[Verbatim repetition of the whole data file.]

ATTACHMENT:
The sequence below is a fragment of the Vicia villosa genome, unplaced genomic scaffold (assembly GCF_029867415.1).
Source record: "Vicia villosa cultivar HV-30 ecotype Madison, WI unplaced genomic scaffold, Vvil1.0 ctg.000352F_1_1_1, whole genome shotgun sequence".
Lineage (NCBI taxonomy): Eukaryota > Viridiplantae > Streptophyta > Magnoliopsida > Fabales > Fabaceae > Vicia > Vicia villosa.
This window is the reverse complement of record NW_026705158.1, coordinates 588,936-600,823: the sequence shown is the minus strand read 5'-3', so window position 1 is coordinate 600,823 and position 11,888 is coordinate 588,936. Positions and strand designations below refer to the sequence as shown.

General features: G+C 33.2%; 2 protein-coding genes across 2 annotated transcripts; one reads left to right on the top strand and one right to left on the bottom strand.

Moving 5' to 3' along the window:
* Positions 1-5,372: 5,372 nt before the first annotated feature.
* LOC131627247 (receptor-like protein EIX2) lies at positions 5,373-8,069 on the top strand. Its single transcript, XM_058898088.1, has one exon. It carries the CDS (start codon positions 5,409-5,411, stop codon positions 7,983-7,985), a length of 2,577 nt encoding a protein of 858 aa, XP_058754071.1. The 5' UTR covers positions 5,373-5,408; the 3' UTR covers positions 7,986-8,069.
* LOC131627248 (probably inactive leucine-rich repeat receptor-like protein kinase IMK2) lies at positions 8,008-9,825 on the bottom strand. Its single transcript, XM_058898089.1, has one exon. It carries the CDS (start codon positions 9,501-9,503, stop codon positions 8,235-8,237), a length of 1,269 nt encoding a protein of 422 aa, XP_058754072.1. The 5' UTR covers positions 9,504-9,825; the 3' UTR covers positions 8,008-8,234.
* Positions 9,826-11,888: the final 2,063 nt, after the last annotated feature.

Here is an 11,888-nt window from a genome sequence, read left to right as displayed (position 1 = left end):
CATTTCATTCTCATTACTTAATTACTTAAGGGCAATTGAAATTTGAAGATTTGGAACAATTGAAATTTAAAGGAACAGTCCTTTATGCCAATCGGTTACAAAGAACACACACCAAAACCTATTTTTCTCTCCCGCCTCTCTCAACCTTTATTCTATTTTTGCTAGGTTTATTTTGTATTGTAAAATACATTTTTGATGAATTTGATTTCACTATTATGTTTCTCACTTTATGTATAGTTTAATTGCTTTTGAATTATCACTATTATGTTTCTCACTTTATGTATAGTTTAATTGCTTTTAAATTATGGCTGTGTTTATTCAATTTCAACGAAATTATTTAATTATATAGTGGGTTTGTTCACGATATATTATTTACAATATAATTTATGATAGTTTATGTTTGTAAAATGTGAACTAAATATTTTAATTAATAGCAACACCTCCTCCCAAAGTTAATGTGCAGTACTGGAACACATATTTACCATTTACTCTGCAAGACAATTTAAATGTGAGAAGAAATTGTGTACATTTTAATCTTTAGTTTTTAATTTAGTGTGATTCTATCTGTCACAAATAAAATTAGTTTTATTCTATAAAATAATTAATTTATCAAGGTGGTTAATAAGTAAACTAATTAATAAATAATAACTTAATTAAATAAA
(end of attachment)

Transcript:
The sequence below is a fragment of the Vicia villosa genome, unplaced genomic scaffold (assembly GCF_029867415.1).
Source record: "Vicia villosa cultivar HV-30 ecotype Madison, WI unplaced genomic scaffold, Vvil1.0 ctg.000352F_1_1_1, whole genome shotgun sequence".
Lineage (NCBI taxonomy): Eukaryota > Viridiplantae > Streptophyta > Magnoliopsida > Fabales > Fabaceae > Vicia > Vicia villosa.
This window is the reverse complement of record NW_026705158.1, coordinates 588,936-600,823: the sequence shown is the minus strand read 5'-3', so window position 1 is coordinate 600,823 and position 11,888 is coordinate 588,936. Positions and strand designations below refer to the sequence as shown.

General features: G+C 33.2%; 2 protein-coding genes across 2 annotated transcripts; one reads left to right on the top strand and one right to left on the bottom strand.

Moving 5' to 3' along the window:
* Positions 1-5,372: 5,372 nt before the first annotated feature.
* LOC131627247 (receptor-like protein EIX2) lies at positions 5,373-8,069 on the top strand. Its single transcript, XM_058898088.1, has one exon. It carries the CDS (start codon positions 5,409-5,411, stop codon positions 7,983-7,985), a length of 2,577 nt encoding a protein of 858 aa, XP_058754071.1. The 5' UTR covers positions 5,373-5,408; the 3' UTR covers positions 7,986-8,069.
* LOC131627248 (probably inactive leucine-rich repeat receptor-like protein kinase IMK2) lies at positions 8,008-9,825 on the bottom strand. Its single transcript, XM_058898089.1, has one exon. It carries the CDS (start codon positions 9,501-9,503, stop codon positions 8,235-8,237), a length of 1,269 nt encoding a protein of 422 aa, XP_058754072.1. The 5' UTR covers positions 9,504-9,825; the 3' UTR covers positions 8,008-8,234.
* Positions 9,826-11,888: the final 2,063 nt, after the last annotated feature.

Here is an 11,888-nt window from a genome sequence, read left to right as displayed (position 1 = left end):
CATTTCATTCTCATTACTTAATTACTTAAGGGCAATTGAAATTTGAAGATTTGGAACAATTGAAATTTAAAGGAACAGTCCTTTATGCCAATCGGTTACAAAGAACACACACCAAAACCTATTTTTCTCTCCCGCCTCTCTCAACCTTTATTCTATTTTTGCTAGGTTTATTTTGTATTGTAAAATACATTTTTGATGAATTTGATTTCACTATTATGTTTCTCACTTTATGTATAGTTTAATTGCTTTTGAATTATCACTATTATGTTTCTCACTTTATGTATAGTTTAATTGCTTTTAAATTATGGCTGTGTTTATTCAATTTCAACGAAATTATTTAATTATATAGTGGGTTTGTTCACGATATATTATTTACAATATAATTTATGATAGTTTATGTTTGTAAAATGTGAACTAAATATTTTAATTAATAGCAACACCTCCTCCCAAAGTTAATGTGCAGTACTGGAACACATATTTACCATTTACTCTGCAAGACAATTTAAATGTGAGAAGAAATTGTGTACATTTTAATCTTTAGTTTTTAATTTAGTGTGATTCTATCTGTCACAAATAAAATTAGTTTTATTCTATAAAATAATTAATTTATCAAGGTGGTTAATAAGTAAACTAATTAATAAATAATAACTTAATTAAATAAA